What almost certainly happened here is that the attacker placed an ad order and pointed it at a redirector that redirected to some page on YouTube ORG . Google ORG ’s ad-vetting system checked the URL’s destination to ensure that it really pointed at YouTube ORG , then began serving the ad. The attacker then updated the redirector to point at their scam site, a classic “time-of-check, time-of-use” vulnerability2.

Browser redirect chain upon link click

Because of how the web platform’s security model works, Google ORG ’s ability to detect this sort of chicanery is limited– after the user’s browser leaves the ORG server, Google ORG ’s ad engine does not know where the user will end up, and cannot3 know that the next redirector is now sending the user to an attack site.

Now, unfortunately, things are actually a bit worse than I’ve let on so far.

If you’re a “security sensitive” user, you might look at the browser’s status bubble to see where a link goes before you click on it. In this case, the browser claims that the link is pointed at :

Our exploration of this attack started at the URL, but there’s actually another level of indirection before that: a link ( <a> element ) is itself a pointer-to-a-pointer-to-a-pointer. Through JavaScript manipulation, the URL to which a link in a page points can change[0] in the middle of you clicking on it!

And that’s in fact what happens here: Google ORG ’s Search ORG results page puts a “placeholder” URL into the <A> until the user clicks on it, at which point the URL changes to the “real” URL:

Now, malicious sites have always been able to spoof the status bubble, but browser vendors expected that “well-behaved sites” wouldn’t do that.

Unfortunately, that expectation turns out to be incorrect.

In this case, showing the “real” URL in the status bubble probably wouldn’t add any protection for our hypothetical “security-conscious” user — all of the links on the Google ORG results page go through some sort of redirector. For example, the legitimate (non-sponsored) search result for YouTube ORG shows :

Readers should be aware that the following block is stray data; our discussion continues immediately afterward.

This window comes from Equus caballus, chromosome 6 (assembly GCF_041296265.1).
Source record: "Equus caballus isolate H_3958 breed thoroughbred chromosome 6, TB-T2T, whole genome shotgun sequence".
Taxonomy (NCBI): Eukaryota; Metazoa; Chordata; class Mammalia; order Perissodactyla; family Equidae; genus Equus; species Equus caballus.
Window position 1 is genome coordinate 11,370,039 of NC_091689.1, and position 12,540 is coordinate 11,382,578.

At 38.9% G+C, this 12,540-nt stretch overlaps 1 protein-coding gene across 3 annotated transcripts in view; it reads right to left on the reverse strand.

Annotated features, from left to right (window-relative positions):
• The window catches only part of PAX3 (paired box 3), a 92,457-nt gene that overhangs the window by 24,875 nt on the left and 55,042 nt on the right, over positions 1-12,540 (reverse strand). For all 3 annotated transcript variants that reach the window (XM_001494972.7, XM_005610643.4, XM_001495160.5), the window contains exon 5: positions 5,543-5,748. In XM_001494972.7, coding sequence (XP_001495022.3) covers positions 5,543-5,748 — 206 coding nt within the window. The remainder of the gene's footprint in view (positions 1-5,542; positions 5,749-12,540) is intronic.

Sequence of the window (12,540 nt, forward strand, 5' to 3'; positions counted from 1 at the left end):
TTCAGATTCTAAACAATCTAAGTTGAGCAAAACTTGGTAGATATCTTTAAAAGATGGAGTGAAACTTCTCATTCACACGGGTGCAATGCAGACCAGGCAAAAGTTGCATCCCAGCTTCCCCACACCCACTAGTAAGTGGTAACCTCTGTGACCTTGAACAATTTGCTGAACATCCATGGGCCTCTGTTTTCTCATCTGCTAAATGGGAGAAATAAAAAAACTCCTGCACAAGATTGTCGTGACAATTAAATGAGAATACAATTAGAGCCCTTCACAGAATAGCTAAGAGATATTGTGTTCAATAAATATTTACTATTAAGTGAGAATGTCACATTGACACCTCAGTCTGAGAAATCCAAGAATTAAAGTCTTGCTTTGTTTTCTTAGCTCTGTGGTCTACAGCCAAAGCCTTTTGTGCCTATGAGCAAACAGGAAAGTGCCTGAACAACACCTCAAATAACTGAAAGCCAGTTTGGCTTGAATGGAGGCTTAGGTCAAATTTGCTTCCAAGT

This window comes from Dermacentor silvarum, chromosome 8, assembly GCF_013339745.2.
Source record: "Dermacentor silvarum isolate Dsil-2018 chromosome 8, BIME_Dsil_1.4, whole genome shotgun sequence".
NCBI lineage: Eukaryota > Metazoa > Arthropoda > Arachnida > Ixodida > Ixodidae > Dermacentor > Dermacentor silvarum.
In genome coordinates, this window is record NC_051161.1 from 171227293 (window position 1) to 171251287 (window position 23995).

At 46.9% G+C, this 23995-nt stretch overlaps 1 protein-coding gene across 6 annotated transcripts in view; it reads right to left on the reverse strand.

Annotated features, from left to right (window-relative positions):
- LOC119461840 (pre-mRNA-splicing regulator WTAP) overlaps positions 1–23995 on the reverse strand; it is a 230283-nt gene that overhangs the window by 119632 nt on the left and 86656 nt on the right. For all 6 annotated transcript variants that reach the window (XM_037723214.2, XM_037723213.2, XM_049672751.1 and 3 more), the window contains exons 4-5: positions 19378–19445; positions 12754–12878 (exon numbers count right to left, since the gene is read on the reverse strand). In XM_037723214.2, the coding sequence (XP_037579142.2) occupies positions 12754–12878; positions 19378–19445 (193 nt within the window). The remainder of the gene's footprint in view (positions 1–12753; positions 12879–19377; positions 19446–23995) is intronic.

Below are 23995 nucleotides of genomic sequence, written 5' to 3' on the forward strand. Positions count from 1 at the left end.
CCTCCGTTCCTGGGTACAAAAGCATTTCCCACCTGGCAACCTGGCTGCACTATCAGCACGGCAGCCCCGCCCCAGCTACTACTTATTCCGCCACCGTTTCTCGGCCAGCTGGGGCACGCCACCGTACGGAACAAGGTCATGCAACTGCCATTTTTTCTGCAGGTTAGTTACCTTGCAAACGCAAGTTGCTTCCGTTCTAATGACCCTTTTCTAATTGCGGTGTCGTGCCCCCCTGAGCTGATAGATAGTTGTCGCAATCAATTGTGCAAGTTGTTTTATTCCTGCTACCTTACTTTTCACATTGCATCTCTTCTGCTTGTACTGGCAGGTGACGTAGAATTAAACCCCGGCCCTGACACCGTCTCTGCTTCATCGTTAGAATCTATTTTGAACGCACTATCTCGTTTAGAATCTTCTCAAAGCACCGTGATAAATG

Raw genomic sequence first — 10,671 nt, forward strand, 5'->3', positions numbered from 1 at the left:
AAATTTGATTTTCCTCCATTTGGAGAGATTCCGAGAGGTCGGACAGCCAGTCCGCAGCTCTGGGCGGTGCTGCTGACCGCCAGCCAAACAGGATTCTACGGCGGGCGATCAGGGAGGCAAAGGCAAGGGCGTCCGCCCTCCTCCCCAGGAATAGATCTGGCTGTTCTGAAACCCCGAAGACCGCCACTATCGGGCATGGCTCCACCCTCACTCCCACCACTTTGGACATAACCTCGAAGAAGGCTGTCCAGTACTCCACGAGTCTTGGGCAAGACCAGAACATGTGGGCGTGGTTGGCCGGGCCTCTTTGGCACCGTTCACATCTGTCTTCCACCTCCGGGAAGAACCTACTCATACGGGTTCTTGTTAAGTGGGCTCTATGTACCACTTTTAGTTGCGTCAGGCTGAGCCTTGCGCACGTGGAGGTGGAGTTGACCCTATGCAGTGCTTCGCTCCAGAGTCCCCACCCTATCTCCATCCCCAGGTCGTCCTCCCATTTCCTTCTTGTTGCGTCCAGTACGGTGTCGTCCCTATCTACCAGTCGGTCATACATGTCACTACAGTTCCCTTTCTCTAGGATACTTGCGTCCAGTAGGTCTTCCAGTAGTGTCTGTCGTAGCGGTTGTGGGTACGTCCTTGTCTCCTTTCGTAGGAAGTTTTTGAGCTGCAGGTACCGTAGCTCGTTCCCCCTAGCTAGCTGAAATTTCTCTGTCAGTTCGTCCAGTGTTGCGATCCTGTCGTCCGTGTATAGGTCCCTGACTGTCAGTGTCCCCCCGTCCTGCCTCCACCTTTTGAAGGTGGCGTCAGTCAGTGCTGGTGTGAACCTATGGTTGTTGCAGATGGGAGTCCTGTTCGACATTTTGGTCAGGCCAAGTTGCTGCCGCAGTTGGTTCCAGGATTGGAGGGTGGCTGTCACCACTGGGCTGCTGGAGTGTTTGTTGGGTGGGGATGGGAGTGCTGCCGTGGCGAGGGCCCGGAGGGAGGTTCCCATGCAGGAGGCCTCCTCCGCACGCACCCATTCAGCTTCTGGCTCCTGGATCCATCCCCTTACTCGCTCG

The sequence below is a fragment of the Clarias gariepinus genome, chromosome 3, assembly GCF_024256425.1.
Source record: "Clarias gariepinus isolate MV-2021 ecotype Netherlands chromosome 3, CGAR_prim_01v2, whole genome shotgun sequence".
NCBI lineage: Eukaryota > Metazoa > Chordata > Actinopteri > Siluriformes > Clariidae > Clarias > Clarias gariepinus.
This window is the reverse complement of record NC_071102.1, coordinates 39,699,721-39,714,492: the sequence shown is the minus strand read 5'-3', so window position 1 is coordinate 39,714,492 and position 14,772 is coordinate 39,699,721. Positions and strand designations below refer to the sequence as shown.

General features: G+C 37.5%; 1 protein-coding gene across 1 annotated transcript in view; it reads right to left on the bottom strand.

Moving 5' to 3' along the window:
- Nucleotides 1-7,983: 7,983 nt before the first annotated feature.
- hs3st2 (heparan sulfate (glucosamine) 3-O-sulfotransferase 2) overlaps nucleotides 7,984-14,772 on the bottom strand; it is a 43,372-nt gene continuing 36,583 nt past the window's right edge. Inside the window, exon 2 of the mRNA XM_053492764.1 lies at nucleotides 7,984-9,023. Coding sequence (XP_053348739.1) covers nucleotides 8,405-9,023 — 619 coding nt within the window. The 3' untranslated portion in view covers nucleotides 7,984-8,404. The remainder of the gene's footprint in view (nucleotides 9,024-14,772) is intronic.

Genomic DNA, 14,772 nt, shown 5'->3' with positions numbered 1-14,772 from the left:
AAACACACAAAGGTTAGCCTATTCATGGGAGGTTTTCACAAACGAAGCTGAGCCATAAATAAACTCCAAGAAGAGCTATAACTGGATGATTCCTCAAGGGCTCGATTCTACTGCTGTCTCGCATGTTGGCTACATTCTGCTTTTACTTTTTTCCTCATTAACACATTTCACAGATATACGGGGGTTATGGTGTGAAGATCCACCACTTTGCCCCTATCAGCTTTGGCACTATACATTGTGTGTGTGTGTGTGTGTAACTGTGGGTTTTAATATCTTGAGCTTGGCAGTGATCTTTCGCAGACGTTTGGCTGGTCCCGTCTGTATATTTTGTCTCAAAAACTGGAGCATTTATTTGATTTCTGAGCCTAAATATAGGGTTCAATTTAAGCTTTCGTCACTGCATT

…but when clicked, it changes to an inscrutable redirector URL:

… so our theoretical user has no ready way to understand where they’ll end up when clicking on it anyway.



1 CARDINAL All absolute statements are incorrect 😂. While a file’s content can’t change, files are typically processed by other code, and that code can change, meaning that a given file can go from harmless to dangerous or vice-versa.

2 CARDINAL It’s entirely possible that Google ORG periodically revalidates the target destination of advertisements, and rather than doing a one CARDINAL -time-switcheroo, the attacker instead cloaked their redirector such that Google ORG graders ended up on YouTube ORG while victims ended up at the tech-scam. There’s some discussion of a similar vector (“tracking templates”).

3 CARDINAL If a user is using Chrome ORG , Google ORG at large could conceivably figure out that the ad was malicious, especially if the redirector ends up landing on a malicious page known by Google Safe Browsing ORG . The SafeBrowsing LAW code integrated into Chrome ORG can “look back” at the redirect chain to determine how a user was lured to a site.